State Hegemony, Macroeconomic effects and Private Enterprise in Malawi
This paper investigates the rationale for proliferation of state enterprises, implications for public sector expansion in Malawi, the fiscal, monetary and balance of payments effects of the public sector and implications for private enterprise development. The paper finds that high levels of aid and fiscal revenues triggered by buoyant export markets in the 1960s anchored a Stalinist-Marxist style public sector expansion intended to build socialism alongside a state bureaucracy and one party politics. However, collapse of export commodity prices in the late 1970s repositioned the Malawi economy in such a way that costs of state hegemony emphasized its own economic vulnerability. Large fiscal imbalances emerged as apprehensions over loss of political control heightened by pressures of multiparty politics forced government to maintain the large public sector. Under pressure from oil price inflation, the influx of Mozambican refugees and drought, government resorted to higher levels of deficit monetisation and fiscal reallocations; giving priority to state enterprise subvention. These were manifested in reduced public investment, surging inflation and stagnation in per capita GDP. Implications of public sector expansion and government’s intransigence to reform include restrictive industrial, trade and financial policies that depressed savings, hindered private investments and encouraged capital flight. The policy also encouraged public sector inefficiency and resulted in high public deficits, increased foreign borrowing and recourse to credit from the domestic banking sector. These have had serious implications for crowding out the private sector and debt service and balance of payments problems.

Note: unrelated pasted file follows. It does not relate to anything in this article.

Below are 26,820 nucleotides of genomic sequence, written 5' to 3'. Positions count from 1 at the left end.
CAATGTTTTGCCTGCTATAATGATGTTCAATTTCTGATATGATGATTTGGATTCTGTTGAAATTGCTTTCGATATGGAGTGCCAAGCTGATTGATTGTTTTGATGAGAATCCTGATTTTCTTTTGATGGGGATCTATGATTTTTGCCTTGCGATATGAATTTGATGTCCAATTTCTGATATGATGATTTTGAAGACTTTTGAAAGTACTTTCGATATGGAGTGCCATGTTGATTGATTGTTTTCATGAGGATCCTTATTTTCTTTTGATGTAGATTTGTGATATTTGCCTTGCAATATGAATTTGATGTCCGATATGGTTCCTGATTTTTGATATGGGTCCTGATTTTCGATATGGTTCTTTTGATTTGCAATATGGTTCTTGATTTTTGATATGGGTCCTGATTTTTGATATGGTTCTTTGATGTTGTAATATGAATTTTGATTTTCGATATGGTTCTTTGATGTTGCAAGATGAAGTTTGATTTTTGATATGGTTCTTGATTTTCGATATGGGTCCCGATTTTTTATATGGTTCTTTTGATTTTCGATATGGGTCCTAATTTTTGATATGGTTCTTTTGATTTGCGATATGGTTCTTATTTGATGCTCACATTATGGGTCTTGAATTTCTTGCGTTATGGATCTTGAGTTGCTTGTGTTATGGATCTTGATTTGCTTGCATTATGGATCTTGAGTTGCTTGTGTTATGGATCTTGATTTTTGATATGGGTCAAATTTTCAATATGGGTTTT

Please report citation or reference errors to , or , if you are the registered author of the cited work, log in to your RePEc Author Service profile, click on "citations" and make appropriate adjustments.:
- International Monetary Fund, 1997. "Corruption and the Rate of Temptation; Do Low Wages in the Civil Service Cause Corruption?," IMF Working Papers 97/73, International Monetary Fund.
- Jan Willem Gunning & Paul Collier, 1999.
"Explaining African Economic Performance,"
Journal of Economic Literature,
American Economic Association, vol. 37(1), pages 64-111, March.
- Paul Collier & Jan Willem Gunning, 1997. "Explaining African economic performance," CSAE Working Paper Series 1997-02.2, Centre for the Study of African Economies, University of Oxford.
- Paul Collier & Jan Willem Gunning, 1998. "Explaining African economic performance," Economics Series Working Papers WPS/1997-02.2, University of Oxford, Department of Economics.
- Manning, Nick & Mukherjee, Ranjana & Gokcekus, Omer, 2000. "Public officials and their institutional environment - an analytical model for assessing the impact of institutional change on public sector performance," Policy Research Working Paper Series 2427, The World Bank.
- Ritva Reinikka & Paul Collier, 2001. "Uganda's Recovery : The Role of Farms, Firms, and Government," World Bank Publications, The World Bank, number 13850.
- Vito Tanzi, 1998. "Corruption Around the World: Causes, Consequences, Scope, and Cures," IMF Staff Papers, Palgrave Macmillan, vol. 45(4), pages 559-594, December.
- Vito Tanzi, 2000. "The Role of the State and the Quality of the Public Sector," IMF Working Papers 00/36, International Monetary Fund.
When requesting a correction, please mention this item's handle: RePEc:wpa:wuwppe:0211001. See general information about how to correct material in RePEc.
For technical questions regarding this item, or to correct its authors, title, abstract, bibliographic or download information, contact: (EconWPA)
If references are entirely missing, you can add them using this form.